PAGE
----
TEEN LIBRARIAN'S REVIEW:
"Shug" author Jenny Han's newest book is "The Summer I Turned Pretty." I have to be honest, I was pretty disappointed in this one, and I loved "Shug." Maybe my expectations were just too high, or any summer-themed novel for girls pales in comparison to Sarah Dessen's fabulous "Along for the Ride," which I just read and reviewed. I wish I knew why, but I never felt much of a connection to either the characters or the story here.
Belly, her obnoxious older brother Steven, and her mom spend each summer at the expansive beach house of mom's best friend, Susannah, and her two sons, the complicated, aloof Conrad and the outgoing, friendly Jeremiah. The story primarily involves Belly's 16th summer (the one where she, you know, turns pretty – heh), and how her relationship with the guys changes as the months pass. Belly's always had a fierce crush on Conrad, who is a few years older than her and has never seemed to notice her much. She and Jeremiah, who are closer in age, have always been best friends, laughing and swimming together, but even he excludes Belly from lots of "guys-only" fun. Now that Belly's got the goods, looks-wise, both Conrad and Jeremiah are no longer seeing her as Steven's pesky little sister, complicating Belly's life in ways both good and bad. It takes her ages to realize that maybe dreamy Conrad might actually have a thing for her and that's why he's acting like such a total jerk, which, I suspect, most readers will clue in on pretty quickly.
Scenes from other summers of Belly's life are interspersed throughout the novel, which is a lovely way to help us understand the current relationship dynamics. There's a great flashback to a night when Conrad takes a young Belly out to the boardwalk; Belly is crushed and then rather brave and honorable upon realizing she's only there to break the ice with a cute arcade worker. And I liked how Belly found her own summer boyfriend, smart guy Cam, and used him to figure out what she's really looking for and how far she'll go when she finds it. That felt honest and authentic to me, the uncertainty of that relationship's boundaries, especially when Belly couldn't stop herself from using Cam to make Conrad jealous.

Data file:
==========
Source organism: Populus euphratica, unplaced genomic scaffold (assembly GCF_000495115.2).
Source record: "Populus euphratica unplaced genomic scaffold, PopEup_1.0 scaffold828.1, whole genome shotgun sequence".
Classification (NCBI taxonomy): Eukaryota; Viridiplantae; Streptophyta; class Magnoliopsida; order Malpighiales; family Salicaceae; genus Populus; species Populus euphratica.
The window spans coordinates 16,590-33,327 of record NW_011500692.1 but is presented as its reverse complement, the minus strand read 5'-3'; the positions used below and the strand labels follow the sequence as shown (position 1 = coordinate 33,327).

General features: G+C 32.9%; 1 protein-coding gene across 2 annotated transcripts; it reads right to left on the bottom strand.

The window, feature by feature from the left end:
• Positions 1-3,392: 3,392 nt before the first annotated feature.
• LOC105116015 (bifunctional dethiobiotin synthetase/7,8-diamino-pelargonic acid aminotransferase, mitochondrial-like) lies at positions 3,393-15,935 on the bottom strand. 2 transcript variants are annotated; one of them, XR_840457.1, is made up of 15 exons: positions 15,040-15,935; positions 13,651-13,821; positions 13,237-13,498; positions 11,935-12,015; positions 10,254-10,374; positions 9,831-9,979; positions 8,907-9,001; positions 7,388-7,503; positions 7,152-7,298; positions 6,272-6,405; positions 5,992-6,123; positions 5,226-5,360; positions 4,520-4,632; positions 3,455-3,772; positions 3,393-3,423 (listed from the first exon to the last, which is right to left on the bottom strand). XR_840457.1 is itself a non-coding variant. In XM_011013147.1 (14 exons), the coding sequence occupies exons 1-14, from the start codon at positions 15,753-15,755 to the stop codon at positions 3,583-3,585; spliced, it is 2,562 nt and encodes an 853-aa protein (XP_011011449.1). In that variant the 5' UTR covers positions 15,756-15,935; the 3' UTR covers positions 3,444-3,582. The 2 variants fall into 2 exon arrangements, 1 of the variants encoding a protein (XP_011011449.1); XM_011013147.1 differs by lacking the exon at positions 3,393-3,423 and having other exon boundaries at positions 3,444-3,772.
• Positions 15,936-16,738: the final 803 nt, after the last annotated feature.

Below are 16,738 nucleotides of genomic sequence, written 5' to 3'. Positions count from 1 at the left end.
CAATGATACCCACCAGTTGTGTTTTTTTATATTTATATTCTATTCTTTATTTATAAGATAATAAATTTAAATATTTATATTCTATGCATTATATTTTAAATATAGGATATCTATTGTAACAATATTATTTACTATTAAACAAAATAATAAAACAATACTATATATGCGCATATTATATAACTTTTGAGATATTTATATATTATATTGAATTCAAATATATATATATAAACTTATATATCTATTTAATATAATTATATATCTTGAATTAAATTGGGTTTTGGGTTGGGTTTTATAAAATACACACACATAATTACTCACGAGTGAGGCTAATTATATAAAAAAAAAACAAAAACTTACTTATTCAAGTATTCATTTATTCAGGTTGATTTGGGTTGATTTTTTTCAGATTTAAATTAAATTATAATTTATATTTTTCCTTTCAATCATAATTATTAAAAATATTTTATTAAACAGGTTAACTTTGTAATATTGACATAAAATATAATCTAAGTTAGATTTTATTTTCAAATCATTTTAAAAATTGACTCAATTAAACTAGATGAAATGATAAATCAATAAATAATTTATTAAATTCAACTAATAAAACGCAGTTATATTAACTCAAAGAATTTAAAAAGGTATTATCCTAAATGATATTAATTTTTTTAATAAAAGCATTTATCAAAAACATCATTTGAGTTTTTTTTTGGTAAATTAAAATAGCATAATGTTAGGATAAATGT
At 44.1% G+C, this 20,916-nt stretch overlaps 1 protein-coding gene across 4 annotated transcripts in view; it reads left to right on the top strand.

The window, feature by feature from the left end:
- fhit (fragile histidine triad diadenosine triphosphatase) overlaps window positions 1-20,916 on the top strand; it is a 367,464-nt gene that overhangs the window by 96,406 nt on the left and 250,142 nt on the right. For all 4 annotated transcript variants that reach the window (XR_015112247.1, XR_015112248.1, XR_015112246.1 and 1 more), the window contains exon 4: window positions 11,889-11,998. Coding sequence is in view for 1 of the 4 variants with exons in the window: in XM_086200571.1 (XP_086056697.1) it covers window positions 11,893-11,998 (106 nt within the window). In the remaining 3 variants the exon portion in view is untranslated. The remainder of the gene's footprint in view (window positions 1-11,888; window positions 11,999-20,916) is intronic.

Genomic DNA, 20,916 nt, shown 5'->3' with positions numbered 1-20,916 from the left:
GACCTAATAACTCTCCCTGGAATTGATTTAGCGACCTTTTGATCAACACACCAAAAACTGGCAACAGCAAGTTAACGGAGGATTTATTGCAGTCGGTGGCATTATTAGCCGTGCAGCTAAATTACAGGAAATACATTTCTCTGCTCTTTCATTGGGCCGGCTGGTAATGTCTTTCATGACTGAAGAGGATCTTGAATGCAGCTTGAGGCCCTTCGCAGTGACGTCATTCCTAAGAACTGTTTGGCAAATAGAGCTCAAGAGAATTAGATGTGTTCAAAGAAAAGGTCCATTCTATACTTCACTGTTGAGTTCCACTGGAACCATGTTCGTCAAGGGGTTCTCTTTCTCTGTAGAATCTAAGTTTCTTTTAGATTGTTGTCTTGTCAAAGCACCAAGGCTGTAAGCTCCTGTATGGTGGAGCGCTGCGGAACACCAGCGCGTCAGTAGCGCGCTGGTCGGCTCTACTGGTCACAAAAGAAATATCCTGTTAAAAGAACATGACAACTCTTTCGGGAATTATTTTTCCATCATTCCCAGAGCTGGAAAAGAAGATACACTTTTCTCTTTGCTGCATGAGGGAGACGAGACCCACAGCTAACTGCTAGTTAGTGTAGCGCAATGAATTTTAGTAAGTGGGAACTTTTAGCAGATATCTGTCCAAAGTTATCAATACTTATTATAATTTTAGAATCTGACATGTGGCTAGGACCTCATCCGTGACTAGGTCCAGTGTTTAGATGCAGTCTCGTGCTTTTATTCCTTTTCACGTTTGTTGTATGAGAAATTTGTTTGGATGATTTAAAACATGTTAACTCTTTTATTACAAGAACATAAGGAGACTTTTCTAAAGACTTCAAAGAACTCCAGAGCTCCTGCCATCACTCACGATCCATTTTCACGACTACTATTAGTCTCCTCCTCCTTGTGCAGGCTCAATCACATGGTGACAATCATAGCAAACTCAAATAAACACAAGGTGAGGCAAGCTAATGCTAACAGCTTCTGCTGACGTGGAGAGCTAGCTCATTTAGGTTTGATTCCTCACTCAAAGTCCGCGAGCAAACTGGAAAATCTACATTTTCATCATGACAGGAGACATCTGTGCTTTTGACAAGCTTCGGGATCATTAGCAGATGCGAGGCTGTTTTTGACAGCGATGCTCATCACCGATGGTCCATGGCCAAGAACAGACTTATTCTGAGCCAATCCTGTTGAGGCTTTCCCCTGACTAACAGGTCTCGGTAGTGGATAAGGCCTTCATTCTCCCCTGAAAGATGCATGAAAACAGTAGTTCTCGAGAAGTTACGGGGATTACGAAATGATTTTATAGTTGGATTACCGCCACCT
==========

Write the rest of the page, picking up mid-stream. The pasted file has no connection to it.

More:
What I didn't like as much were the inconsistencies and empty characterizations. I never felt as if we got to know Steven at all, and then he completely disappeared from the story. Okay. But I also felt the same way about the brothers, almost as if they were a list of traits and disjointed actions rather than living, breathing people. For example, the brothers start acting crazy protective of Belly when she meets Cam at a keg party, dogging her everywhere she turns, only to ignore it completely when she goes with him to a drive-in movie (!) the very next night. And where were the boys' friends? Conrad and Jeremiah are repeatedly presented as two popular, athletic, handsome, all-American guys. They don't have any true friends from home or from the beach community itself? Really? In an era of instant communication — text, IM, email, cell — no one stays in touch over the summer? For me, that sense of isolation from the "real world" was a problem, as was the continual distance I felt from both brothers.
There's a whole subplot here about Susannah and her personal struggles, but since we only see brief glimpses of her before she runs out on errands with Belly's mom, I never felt invested in her story. [Total side note, but this is how I know I'm getting old — I kept wondering who pays for all this free time at the beach. Jeremiah's lifeguarding job must bring in the big bucks!]
Overall, "The Summer I Turned Pretty" is good, but not great. There are better summer novels out there, but there's nothing offensively wrong with this one. I was put off by the false moments and the fact that the characters always remained at arms' length from me. Other readers might be more willing to overlook these flaws, which is fine. We're all different! If you read this one, I'd say it's aimed directly at girls heading into high school. There's some strong language peppered throughout and several drinking scenes as well, swinging it toward an older age group. While I was disappointed, I hope you'll enjoy this one more than I did!